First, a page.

Playwright Interview: Nick Payne
Nick is a playwright and screenwriter who won the prestigious George Devine Award in 2009 with his play If There Is I Haven't Found It Yet. He made his debut at the Royal Court Theatre in 2010 with his comedy Wanderlust, followed in 20120 by his play Constellations, which transferred to the West End and won the Evening Standard Best Play Award. Constellations transferred to Broadway in 2015 to critical acclaim.
What is it about telling stories through theatre that really excites you?
I think, selfishly, there is probably a greater sense of immediate creative freedom and authorial autonomy than in film and TV. Also, you get to watch it happen, live, in the moment, with an audience. And you can make changes depending on the reactions, and those reactions can change you.
Scientific and philosophical theories often feature in your work, from quantum multiverse theory in Constellations to neuroscience in Incognito. Where does research fit into your creative process, and how do you balance the two?
When I had a lot of time on my hands (such as when I wasn’t making a living through my writing), I used to really take my time with research and luxuriate in it. Meeting people from a variety of interesting and eclectic professions is one of my favourite bits of the writing process. I like talking to people about their work.
In contrast to developing your own ideas for plays, what was the experience like of working with an existing text, when adapting Sophocles’ Electra?
Making the show was fun – I just can’t quite remember the writing of it all these years later. I read a lot of Greek plays, I enjoyed that. My knowledge of the canon is a bit lacking, so that was interesting. But also – who cares about the canon.
The structure of Constellations is highly complex and innovative. Can you share an insight into how you went about writing the play?
Lots of research. The form – or the structure – what is the difference exactly? – came from one of the central concerns, or ideas, of the play itself, that multiple versions of us exist across an array of universes. I therefore tried to make the form – or the structure – what is the difference exactly? – the shape? – embody that idea. I wanted to try and give the audience the giddy feeling of never-ending possibilities co-existing simultaneously, while also delivering the crushing realisation that all life is finite.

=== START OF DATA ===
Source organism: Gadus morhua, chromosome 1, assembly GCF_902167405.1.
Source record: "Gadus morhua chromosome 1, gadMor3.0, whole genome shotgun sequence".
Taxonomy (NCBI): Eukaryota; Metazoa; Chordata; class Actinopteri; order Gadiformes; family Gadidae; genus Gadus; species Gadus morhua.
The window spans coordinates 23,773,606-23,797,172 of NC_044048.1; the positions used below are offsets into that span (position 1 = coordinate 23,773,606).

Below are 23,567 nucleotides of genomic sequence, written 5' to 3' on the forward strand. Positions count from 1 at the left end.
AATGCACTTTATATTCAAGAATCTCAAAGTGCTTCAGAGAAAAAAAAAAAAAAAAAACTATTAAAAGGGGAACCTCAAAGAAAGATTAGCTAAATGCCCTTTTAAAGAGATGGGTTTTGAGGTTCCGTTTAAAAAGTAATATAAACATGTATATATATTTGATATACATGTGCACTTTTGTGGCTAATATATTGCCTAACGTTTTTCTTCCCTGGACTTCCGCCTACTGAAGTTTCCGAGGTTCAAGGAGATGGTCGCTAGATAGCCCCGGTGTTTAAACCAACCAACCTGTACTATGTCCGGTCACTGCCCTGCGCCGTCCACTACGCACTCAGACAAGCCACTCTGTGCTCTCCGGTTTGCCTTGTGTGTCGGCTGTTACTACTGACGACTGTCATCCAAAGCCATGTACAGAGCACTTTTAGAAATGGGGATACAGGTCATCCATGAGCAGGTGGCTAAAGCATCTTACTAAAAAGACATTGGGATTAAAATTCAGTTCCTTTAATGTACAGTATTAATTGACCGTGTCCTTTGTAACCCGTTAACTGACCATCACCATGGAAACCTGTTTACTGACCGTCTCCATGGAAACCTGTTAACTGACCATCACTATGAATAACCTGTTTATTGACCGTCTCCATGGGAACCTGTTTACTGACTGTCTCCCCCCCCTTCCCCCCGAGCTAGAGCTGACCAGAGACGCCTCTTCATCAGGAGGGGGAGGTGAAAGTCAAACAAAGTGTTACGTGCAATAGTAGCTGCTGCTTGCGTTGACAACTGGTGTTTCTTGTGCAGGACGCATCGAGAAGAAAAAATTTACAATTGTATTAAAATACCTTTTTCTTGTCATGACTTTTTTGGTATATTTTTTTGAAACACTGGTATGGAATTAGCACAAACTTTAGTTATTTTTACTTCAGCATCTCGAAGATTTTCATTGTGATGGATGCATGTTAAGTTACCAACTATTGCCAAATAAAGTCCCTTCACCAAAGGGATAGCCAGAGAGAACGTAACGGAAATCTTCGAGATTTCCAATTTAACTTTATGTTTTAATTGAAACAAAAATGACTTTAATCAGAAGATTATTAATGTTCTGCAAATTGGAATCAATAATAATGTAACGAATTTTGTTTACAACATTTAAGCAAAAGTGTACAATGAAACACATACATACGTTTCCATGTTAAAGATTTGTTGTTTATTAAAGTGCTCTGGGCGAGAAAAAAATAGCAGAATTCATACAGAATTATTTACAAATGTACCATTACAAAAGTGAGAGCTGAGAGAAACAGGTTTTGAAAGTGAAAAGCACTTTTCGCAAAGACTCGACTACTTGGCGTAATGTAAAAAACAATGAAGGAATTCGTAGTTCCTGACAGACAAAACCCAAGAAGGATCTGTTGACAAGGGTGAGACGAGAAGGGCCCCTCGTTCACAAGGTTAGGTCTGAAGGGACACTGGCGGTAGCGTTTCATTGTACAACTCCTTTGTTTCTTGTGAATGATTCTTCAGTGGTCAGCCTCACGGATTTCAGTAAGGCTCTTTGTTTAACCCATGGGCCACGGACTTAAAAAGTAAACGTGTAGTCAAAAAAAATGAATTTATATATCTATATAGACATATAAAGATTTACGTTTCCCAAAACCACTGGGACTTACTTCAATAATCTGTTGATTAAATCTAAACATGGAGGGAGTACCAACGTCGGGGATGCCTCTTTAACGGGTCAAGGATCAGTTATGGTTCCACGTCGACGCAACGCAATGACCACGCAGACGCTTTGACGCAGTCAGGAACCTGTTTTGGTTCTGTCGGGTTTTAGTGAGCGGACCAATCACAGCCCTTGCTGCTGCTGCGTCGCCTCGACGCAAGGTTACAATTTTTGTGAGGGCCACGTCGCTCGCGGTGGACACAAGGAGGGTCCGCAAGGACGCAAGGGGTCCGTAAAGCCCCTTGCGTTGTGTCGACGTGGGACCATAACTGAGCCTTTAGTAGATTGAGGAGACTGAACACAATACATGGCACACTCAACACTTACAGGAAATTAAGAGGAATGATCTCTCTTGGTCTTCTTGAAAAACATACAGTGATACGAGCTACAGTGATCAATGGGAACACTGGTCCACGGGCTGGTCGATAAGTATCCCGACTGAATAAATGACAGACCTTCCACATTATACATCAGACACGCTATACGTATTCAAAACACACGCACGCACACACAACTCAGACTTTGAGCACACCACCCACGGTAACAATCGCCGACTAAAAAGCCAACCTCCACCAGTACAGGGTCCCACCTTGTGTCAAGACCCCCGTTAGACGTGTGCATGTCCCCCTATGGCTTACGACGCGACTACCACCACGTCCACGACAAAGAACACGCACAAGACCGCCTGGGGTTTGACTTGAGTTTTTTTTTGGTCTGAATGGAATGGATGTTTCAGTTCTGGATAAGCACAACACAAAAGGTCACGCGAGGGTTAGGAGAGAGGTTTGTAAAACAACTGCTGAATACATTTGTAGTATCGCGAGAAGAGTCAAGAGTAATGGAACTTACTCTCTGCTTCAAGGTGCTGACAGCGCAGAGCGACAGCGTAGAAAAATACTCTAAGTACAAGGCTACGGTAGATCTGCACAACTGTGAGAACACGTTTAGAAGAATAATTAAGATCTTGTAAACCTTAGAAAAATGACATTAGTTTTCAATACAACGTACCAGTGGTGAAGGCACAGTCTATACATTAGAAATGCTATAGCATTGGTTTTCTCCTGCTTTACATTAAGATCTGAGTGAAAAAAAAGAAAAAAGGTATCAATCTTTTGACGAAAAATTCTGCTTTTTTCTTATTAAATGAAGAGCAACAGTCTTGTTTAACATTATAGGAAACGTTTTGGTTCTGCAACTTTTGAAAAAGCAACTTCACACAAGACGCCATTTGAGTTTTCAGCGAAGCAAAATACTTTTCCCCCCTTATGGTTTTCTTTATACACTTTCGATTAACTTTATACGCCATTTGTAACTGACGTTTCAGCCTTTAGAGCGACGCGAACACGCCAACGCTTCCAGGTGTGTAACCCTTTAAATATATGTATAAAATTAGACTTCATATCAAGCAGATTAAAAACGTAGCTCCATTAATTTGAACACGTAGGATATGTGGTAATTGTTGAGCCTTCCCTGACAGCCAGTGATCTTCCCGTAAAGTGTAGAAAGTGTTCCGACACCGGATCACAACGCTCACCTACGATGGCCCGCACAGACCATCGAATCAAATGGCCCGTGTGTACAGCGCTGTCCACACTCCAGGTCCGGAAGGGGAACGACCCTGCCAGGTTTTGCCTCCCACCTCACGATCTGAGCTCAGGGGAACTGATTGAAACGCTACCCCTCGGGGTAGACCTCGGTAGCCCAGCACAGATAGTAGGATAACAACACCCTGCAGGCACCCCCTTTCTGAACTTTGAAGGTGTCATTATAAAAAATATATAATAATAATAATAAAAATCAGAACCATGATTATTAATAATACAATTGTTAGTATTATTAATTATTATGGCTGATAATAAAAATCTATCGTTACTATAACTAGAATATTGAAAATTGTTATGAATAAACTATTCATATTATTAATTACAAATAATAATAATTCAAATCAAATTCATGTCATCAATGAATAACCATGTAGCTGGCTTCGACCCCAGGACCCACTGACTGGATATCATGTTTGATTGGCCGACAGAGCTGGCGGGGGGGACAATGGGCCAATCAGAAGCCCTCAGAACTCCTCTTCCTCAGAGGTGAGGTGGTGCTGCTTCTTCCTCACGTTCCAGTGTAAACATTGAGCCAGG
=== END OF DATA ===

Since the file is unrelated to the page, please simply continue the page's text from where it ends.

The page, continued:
Also, I was bored of furniture on stage at this point (both seeing, and working with, it) and wanted to write a play which could, theoretically, be done with nothing.
One of the powerful things that all of connects your plays – whether we’re following ambulance chasers in The Same Deep Water As Me or a poignant wartime romance in One Day When We Were Young – is that they take your audiences on highly emotional journeys, as well as intellectually challenging ones. Do you have any advice for companies who are looking to perform your work?
I’m not sure I do. I’m inclined to say, have fun. But that sounds a bit unoriginal. I think I would probably say something like, try everything. As in, when you’re rehearsing, don’t be afraid, or feel self-conscious, about trying a version of a scene, or a moment, which feels completely opposite or counter-intuitive. Weird, odd, strange ideas – or ‘takes’ – on scenes can often reveal interesting things, or elements, about the scenes themselves, maybe even the play as a whole.
Don’t worry about what the play(s) mean – concern yourself with what your character(s) are doing to each other – and what you want the play to do to your audience(s).
What have been some of your favourite moments in seeing your work on stage?
The final performance of Constellations Upstairs at the Royal Court Theatre was pretty special. I was sat behind ex-New Yorker critic John Lahr, and I spent the whole show nervously-as-fuck watching him scribble away on his New Yorker-branded notepad (at least, that is my memory of it now).
The production design for many of your professionally staged plays have been really memorable, from the use of water in Michael Longhurst’s Broadway production of If There Is I Haven’t Found It Yet and the use of balloons in Longhurst’s Royal Court production of Constellations. Do you have any suggestions for designers and directors about how to make productions of your plays their own?
Do whatever you want. Don’t think literally. Be as imaginative as your imagination allows (which I’ve no doubt is vast).
Who are your favourite writers?
Right now at this very moment in time, some of my favourite writers are… Bernard Maclaverty, Sally Rooney, Josh Cohen, Annie Baker, debbie tucker green, Rachel Cusk, Paul Broks, Alice Birch…
Can you tell us what you’re working on next?
Making sure I get to bed nice and early at 9.30pm or thereabouts.
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